John Nolan, a science teacher at , took a bus to Trenton on March 15 to lobby legislators to rejoin the Regional Greenhouse Gas Initiative, an initiative by a number of states to cut emissions that Gov. Chris Christie pulled New Jersey out of in 2011.
It was one of the most thrilling experiences of his life, Nolan said.
He almost didn't go, and wasn't planning to just a few days prior. But he changed his mind.
"I was literally heating my lunch in the faculty lounge and I realized I have to go."
Nolan, a Wyckoff resident, has taught at Paramus High School for eight years. Before that, he was air quality testing manager, and has followed climate change issues for 21 years.
For Nolan, climate change is the most important issue facing the world.
"I believe very strongly we need to do everything in our power to reduce emissions," he said. "We need to throw more money, not less, at this situation."
Nolan had never lobbied anyone in his life. But Environment NJ, an environmental group that provided Nolan and others transportation to Trenton, had assemblymen Bob Smith and John McKeon give pointers on how to lobby.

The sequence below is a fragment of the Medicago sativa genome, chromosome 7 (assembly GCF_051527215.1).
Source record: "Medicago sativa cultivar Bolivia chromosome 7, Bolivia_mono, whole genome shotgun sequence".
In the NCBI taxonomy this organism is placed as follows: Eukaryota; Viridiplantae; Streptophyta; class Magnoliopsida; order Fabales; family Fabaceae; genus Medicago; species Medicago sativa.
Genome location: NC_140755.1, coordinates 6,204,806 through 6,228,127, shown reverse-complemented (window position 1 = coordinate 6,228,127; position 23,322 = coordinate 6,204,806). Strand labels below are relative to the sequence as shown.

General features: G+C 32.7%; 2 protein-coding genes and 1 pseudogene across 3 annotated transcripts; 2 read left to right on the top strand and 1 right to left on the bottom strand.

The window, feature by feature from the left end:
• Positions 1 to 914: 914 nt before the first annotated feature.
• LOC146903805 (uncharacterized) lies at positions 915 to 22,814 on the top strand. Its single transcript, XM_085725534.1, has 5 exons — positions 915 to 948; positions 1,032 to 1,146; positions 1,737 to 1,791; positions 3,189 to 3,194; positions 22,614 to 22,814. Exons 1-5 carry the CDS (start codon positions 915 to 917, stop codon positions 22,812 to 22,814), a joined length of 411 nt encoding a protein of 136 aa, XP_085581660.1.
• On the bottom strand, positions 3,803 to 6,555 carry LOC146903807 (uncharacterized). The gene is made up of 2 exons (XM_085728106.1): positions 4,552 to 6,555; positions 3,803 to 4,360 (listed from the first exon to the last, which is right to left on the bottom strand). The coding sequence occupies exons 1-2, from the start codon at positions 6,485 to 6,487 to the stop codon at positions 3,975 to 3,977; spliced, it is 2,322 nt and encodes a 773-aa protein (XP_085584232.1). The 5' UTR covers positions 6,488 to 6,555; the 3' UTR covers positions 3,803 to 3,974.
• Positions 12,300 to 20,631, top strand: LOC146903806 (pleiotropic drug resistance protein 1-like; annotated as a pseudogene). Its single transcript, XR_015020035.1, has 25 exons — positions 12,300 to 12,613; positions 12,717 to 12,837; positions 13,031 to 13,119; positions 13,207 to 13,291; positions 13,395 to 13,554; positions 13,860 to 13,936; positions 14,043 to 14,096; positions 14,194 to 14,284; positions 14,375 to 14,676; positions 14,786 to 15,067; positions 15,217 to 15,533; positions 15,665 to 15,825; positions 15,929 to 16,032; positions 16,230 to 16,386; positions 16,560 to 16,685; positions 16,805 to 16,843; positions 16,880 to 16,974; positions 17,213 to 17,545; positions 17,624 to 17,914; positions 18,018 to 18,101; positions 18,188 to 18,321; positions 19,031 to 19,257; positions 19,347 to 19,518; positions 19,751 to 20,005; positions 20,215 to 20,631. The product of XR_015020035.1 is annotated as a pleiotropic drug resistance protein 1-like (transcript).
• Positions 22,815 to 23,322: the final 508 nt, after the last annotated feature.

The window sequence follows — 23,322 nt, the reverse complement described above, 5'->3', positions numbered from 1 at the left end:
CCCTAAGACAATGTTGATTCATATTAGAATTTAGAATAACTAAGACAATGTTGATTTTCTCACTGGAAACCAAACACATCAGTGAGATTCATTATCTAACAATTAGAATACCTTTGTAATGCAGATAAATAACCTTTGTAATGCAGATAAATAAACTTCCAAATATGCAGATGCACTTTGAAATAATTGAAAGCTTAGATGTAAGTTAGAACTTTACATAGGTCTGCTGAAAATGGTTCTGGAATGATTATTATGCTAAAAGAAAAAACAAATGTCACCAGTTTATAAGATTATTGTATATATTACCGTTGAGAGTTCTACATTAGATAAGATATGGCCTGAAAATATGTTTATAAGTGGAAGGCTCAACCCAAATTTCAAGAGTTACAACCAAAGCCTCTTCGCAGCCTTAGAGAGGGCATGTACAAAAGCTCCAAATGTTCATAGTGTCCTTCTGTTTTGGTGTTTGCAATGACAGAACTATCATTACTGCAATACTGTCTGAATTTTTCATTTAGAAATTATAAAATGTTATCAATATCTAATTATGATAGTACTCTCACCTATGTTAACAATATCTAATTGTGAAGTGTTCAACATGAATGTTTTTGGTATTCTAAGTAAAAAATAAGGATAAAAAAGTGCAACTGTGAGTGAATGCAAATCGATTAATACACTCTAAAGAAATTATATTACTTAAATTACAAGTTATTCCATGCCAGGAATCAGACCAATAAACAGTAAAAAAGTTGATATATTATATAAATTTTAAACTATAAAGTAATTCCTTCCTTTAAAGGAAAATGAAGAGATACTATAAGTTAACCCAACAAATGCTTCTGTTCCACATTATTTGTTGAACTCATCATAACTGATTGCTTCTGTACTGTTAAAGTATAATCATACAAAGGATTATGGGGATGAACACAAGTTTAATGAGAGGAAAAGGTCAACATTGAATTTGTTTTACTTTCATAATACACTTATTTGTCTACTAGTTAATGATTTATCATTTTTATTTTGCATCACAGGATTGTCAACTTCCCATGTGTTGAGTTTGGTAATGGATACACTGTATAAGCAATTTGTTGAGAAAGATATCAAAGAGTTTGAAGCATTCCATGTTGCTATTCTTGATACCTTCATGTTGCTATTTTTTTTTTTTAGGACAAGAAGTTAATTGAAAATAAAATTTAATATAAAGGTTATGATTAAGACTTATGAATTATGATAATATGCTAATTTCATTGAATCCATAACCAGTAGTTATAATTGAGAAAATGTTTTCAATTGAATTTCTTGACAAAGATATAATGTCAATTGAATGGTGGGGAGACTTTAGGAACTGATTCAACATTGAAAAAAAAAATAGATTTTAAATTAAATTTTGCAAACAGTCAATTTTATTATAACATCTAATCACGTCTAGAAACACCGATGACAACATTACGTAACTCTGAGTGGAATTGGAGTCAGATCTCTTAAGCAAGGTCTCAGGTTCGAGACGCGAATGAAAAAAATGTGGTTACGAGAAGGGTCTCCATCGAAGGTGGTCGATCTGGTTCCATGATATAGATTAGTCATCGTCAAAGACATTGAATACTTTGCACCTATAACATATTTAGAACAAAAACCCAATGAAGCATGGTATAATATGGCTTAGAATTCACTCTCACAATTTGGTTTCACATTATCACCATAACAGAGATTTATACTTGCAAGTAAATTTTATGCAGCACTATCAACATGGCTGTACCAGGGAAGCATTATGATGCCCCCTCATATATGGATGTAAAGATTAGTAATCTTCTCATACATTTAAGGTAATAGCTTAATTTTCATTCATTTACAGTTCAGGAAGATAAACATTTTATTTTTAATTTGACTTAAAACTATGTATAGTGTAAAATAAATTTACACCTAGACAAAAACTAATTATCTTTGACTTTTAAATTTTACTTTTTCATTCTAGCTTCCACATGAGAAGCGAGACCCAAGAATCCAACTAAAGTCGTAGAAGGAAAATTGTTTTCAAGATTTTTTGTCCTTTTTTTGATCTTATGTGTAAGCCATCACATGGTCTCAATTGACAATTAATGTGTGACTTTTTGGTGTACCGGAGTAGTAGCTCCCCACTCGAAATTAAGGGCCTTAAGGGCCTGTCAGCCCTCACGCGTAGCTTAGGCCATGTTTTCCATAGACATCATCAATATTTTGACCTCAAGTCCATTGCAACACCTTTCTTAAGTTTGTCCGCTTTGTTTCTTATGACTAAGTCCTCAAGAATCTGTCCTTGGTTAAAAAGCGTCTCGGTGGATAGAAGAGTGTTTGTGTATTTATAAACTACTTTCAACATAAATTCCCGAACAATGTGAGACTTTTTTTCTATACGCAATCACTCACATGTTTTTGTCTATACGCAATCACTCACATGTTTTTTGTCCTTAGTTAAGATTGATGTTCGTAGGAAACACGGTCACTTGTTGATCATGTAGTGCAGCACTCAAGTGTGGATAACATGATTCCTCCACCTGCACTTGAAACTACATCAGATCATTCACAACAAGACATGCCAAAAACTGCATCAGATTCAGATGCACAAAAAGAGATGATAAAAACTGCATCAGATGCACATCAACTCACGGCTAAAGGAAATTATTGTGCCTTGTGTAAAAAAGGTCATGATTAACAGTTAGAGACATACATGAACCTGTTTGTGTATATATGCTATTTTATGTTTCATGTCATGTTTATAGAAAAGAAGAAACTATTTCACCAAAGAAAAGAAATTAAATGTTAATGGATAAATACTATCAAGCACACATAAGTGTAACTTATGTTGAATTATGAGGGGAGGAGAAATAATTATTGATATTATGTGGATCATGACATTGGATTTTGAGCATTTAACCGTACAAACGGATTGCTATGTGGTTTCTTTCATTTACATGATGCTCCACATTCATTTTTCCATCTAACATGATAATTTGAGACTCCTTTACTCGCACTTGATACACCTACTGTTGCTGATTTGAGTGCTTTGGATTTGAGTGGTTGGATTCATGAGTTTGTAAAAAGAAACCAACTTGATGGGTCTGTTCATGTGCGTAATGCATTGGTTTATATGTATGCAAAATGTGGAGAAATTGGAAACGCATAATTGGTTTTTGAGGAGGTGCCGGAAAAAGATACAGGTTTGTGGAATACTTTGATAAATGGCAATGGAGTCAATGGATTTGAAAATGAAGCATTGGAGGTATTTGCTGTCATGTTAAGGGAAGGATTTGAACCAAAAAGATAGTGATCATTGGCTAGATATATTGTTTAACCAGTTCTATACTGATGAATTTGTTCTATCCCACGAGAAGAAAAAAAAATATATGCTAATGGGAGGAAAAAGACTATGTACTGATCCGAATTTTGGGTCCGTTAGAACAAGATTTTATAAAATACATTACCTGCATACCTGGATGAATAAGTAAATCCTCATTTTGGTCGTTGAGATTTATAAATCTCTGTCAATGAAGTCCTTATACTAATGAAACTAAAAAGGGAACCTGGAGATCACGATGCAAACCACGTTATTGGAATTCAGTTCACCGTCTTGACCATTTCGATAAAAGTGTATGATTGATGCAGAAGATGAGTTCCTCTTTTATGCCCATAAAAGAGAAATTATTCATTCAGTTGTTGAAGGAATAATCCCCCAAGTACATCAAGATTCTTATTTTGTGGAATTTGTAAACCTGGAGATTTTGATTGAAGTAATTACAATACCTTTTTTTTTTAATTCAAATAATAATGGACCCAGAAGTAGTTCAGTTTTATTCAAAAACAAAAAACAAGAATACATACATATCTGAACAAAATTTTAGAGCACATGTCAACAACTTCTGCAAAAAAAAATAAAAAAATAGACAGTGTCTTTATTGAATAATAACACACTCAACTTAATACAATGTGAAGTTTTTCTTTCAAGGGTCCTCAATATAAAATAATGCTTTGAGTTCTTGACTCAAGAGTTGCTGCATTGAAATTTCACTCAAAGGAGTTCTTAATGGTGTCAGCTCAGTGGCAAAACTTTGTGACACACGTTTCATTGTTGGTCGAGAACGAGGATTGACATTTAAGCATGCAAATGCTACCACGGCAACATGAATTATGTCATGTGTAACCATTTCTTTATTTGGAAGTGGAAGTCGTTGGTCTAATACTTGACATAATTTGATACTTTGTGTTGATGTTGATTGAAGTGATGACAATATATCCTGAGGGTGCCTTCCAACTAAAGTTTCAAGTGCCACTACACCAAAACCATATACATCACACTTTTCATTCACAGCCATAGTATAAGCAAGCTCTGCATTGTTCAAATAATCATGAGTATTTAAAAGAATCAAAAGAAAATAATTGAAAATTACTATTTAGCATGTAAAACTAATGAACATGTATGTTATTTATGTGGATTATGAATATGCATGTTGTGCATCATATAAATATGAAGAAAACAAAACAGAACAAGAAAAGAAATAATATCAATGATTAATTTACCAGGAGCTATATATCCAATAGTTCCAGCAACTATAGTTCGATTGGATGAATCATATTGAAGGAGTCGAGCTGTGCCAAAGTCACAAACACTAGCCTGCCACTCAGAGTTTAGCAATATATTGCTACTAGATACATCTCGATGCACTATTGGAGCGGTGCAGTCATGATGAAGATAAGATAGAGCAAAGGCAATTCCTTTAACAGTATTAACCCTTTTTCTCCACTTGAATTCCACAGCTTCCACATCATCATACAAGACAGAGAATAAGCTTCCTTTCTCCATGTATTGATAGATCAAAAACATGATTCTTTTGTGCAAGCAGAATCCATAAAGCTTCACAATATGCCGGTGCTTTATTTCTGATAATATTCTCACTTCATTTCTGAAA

Still, it was hard to get up the nerve to just go up and talk to legislators.
"For the first half hour, I was too intimidated to approach people cold," Nolan said.
But after spending two hours on a bus to Trenton and another hour learning how to lobby, Nolan got angry with himself and started approaching people. Surprisingly, he said, they listened.
Many lawmakers stopped what they were doing to listen to Nolan, some even taking notes.
"I had done my homework on this issue and I made sure not to waste their time with simple points they already knew.
The bill to rejoin RGGI passed in the Senate, though without enough votes to overcome a Christie veto. It's on second reading in the Assembly.
Upon returning to Paramus, Nolan wanted to share his experiences with his students.
"When I came back to teach the next day I mainly wanted to share how alive I felt by having a passion, number one, and [number two] become as informed as I could about that issue, and number three, by doing something about it," he said.
The issue doesn't have to be environmental, he said. It could be bullying, animal welfare, helping the disabled, or anything else they felt passionate about.
"My message to students wasn't about the bill," Nolan said. "My message to the students was about engaging in life and making a difference and living fully."
After talking to his students, they were dead quiet, Nolan said.
"I think they got it," he said.